Protest in Jerusalem


    Editor’s Note: This is the third installment in a semester-long series. For the first time in about six years, the BYU Jerusalem Center has opened its doors to 44 BYU students. Stephanie Schaerr is writing about their experiences in Jerusalem.

    Last Tuesday, two yellow bulldozers scooped earth from the ramp leading to the Haram el-Sharif, or Temple Mount in Jerusalem’s Old City. While police and newscasters surrounded the activity, the sound of jackhammers commingled with the midday Muslim prayer call.

    A news van waited just outside the gate, and I watched as a photographer posed a policeman to become the foreground of a symbolic shot with the controversial construction zone over his shoulder. He was to be a protector of the peace, standing before a potentially incendiary situation between the religious groups who venerate the Western Wall and the Al Aqsa mosque, which would both appear in the background. But there was little to protect the peace from. Last Tuesday, as we toured the familiar area with our History of Judaism professor, the square in front of the holy complex was calm.

    But the peace would not last long.

    The news came to us as I sat down to eat my falafel sandwich at lunch Friday. David Whitchurch, our religion professor, came into the cafeteria and announced protests had broken out in the Old City. We poured out of the doors onto the balcony to see smoke rising from behind the Dome of the Rock mosque and to hear dozens of small explosions as people lit fireworks from their East Jerusalem apartment windows to show either support or protest. Sirens squealed intermittently as angry yells rang out from the complex that houses both the Al Aqsa mosque, the third-holiest site in Islam, and the Western Wall, the holiest site in Judaism.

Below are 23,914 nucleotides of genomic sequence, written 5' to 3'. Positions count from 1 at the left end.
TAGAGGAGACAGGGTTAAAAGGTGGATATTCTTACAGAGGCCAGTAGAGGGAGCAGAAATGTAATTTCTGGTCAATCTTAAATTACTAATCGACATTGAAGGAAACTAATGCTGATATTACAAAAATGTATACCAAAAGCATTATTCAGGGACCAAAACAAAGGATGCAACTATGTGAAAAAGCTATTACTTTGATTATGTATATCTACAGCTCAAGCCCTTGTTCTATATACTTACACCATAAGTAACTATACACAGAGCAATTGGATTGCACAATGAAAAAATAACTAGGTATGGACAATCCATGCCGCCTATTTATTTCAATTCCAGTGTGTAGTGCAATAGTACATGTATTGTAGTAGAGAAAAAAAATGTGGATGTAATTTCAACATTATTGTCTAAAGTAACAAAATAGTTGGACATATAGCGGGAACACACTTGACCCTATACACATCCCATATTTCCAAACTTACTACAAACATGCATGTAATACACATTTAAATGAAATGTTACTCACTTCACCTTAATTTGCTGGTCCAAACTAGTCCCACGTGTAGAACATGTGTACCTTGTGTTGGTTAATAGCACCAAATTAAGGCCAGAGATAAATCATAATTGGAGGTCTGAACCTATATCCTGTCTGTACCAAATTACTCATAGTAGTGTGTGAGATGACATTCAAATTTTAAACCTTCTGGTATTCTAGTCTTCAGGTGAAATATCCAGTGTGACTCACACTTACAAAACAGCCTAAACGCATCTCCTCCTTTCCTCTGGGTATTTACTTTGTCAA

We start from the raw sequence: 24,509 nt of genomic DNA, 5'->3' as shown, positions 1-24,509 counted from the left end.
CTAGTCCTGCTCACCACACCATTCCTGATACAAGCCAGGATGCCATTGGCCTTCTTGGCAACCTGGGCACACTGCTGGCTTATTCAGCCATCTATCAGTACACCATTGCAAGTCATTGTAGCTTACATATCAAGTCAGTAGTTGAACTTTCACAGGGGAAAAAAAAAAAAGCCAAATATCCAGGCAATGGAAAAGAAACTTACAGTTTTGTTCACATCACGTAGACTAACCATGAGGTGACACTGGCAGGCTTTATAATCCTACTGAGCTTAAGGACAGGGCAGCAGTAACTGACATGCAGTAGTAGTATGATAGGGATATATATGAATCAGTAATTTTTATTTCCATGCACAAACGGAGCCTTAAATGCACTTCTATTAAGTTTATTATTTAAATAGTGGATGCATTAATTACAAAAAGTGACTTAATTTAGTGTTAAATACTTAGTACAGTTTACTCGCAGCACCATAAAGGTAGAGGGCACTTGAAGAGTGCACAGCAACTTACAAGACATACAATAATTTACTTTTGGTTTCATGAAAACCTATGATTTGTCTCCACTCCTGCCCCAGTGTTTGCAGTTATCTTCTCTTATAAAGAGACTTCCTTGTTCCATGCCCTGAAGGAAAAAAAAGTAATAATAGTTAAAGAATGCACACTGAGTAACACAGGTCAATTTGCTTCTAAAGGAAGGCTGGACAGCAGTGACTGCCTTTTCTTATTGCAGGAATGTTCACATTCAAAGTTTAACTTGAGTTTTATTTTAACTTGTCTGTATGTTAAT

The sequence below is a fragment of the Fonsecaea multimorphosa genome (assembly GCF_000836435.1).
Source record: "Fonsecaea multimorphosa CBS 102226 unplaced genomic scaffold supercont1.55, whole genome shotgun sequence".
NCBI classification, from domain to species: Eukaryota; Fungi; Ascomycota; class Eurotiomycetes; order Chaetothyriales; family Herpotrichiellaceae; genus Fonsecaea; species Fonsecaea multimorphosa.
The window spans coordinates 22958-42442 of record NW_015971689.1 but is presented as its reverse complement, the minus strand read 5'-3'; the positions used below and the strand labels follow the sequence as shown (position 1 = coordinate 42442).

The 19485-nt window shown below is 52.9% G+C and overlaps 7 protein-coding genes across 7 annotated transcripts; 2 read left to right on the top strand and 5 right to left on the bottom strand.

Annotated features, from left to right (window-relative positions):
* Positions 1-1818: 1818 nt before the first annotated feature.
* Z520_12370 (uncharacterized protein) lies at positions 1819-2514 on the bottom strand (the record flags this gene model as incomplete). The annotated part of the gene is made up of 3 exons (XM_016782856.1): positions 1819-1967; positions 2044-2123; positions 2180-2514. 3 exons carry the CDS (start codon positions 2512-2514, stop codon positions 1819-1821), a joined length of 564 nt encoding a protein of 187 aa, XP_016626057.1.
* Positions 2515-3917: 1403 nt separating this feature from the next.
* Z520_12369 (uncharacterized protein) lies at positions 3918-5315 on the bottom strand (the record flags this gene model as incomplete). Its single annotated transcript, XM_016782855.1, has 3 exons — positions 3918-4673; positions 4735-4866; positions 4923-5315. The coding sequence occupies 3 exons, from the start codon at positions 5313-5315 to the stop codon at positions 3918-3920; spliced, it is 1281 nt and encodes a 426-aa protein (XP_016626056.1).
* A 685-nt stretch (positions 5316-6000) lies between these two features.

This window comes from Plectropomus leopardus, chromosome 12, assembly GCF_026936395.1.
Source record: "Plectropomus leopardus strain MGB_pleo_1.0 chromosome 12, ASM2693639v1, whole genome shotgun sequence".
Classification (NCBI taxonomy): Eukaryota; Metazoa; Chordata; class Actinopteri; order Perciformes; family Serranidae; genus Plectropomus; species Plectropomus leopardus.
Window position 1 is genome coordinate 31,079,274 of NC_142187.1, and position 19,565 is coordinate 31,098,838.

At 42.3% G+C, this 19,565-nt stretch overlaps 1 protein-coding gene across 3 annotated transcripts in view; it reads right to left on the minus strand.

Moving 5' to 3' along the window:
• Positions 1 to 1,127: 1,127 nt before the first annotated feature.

Worried and saddened by the situation unfolding before our eyes, we did what we always do – we sang hymns like “Lead Kindly Light,” “Be Still My Soul” and “Where Can I Turn For Peace.”

    Though we were distressed, we were not in danger. As always, our security personnel kept us safe. The Old City and East Jerusalem had been off-limits for several days in anticipation of protests against Israeli renovation work occurring near the Western Wall that some Muslims think will damage their own holy site. The protests lasted about an hour and a half Friday, but they picked up again Saturday with young Palestinians setting garbage cans on fire and pelting stones at a Canadian tour bus. To our sadness but for our safety, we will likely be restricted from entering those areas for a while to come.

    We watched CNN during the initial disturbance Friday, and the pictures we saw were some of the most disheartening ones I’ve ever seen, simply because over the past month I’ve grown to know and love the people here. As I watched the footage of angry faces and tear gas, I thought to myself, “These are not the people I know.” These are not the ones who have opened their arms so wide to welcome us into their shops. They’re not the ones who have stopped us in the street to ask us about our lives or to help us with our Arabic. The Israeli police who now seem so menacing in their riot gear are not the attractive young men I’ve been tempted to flirt with when I’ve seen them walking through the city. These people with angry faces are strangers to me, and I want my friends back.

    Stephanie Schaerr is a former metro editor for The Daily Universe. See for her past columns about her experiences in Jerusalem.

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